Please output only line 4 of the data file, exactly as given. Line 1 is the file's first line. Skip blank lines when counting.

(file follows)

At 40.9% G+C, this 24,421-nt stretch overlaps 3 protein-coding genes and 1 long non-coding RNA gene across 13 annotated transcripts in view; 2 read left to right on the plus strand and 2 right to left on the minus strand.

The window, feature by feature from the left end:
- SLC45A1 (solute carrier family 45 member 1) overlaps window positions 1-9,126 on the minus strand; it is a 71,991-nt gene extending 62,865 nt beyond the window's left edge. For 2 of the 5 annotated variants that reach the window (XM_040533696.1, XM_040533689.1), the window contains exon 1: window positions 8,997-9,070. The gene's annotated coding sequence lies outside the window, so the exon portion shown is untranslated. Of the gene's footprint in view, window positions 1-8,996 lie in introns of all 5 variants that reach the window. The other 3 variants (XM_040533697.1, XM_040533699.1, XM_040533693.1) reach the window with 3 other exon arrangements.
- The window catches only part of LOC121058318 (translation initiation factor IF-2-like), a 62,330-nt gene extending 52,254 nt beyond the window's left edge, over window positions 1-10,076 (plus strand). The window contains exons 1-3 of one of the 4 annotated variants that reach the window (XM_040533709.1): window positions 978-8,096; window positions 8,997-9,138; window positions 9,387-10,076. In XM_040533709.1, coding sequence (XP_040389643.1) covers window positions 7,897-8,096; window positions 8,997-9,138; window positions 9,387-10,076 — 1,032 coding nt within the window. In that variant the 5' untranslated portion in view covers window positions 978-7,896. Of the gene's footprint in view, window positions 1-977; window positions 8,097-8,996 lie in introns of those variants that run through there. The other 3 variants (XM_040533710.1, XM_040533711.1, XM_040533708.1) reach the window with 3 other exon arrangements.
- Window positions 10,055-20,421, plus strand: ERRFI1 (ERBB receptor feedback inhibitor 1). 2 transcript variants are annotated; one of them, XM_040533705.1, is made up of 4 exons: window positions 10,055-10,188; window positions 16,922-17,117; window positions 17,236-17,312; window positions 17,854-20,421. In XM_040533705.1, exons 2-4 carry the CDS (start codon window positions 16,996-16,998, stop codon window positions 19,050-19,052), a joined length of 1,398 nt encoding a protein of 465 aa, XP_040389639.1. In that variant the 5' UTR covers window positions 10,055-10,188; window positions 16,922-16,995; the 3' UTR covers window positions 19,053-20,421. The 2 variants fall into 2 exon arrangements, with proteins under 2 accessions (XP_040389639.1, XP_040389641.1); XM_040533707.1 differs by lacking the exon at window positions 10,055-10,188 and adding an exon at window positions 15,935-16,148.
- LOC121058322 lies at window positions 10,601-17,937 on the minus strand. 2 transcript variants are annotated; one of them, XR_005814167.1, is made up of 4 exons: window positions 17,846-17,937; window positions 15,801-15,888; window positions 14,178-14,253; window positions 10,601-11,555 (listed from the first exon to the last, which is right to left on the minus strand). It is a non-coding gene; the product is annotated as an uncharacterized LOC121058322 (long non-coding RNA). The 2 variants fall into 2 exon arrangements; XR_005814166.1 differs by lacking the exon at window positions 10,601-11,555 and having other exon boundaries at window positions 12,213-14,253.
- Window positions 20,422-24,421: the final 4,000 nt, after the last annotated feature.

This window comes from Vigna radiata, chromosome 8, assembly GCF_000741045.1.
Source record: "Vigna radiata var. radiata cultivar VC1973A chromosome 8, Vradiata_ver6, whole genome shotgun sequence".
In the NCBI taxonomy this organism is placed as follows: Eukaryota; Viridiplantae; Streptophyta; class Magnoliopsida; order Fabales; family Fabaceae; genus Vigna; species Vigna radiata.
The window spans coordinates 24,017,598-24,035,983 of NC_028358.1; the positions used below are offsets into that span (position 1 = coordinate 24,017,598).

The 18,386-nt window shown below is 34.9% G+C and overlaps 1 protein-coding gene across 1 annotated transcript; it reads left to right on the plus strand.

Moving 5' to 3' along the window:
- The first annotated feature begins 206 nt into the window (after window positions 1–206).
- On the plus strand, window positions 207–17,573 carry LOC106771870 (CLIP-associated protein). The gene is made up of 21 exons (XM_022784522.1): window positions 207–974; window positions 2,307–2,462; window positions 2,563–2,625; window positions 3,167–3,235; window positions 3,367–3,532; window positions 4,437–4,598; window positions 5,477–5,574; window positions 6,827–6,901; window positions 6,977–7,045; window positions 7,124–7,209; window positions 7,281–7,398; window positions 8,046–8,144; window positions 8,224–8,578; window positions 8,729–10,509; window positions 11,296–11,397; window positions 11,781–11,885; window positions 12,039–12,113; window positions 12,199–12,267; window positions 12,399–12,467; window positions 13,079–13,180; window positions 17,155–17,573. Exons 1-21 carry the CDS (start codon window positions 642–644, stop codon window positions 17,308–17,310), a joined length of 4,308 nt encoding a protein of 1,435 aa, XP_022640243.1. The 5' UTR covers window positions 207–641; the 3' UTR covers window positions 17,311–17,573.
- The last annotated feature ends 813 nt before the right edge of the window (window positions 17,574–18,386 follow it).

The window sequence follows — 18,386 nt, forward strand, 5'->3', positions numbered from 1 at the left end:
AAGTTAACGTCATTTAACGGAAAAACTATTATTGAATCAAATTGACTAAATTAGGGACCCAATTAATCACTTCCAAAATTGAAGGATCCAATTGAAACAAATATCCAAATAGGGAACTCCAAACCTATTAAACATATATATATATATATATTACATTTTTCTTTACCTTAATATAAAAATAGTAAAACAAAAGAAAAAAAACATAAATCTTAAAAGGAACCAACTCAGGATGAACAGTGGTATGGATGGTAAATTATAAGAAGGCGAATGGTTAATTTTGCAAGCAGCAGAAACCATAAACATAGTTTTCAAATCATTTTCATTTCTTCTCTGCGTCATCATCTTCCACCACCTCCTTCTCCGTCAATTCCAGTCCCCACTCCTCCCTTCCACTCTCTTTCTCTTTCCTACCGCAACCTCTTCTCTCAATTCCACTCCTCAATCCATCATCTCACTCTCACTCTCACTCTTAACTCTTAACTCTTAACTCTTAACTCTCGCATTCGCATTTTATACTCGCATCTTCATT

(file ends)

- The window catches only part of LOC121058318 (translation initiation factor IF-2-like), a 62,330-nt gene extending 52,254 nt beyond the window's left edge, over window positions 1-10,076 (plus strand). The window contains exons 1-3 of one of the 4 annotated variants that reach the window (XM_040533709.1): window positions 978-8,096; window positions 8,997-9,138; window positions 9,387-10,076. In XM_040533709.1, coding sequence (XP_040389643.1) covers window positions 7,897-8,096; window positions 8,997-9,138; window positions 9,387-10,076 — 1,032 coding nt within the window. In that variant the 5' untranslated portion in view covers window positions 978-7,896. Of the gene's footprint in view, window positions 1-977; window positions 8,097-8,996 lie in introns of those variants that run through there. The other 3 variants (XM_040533710.1, XM_040533711.1, XM_040533708.1) reach the window with 3 other exon arrangements.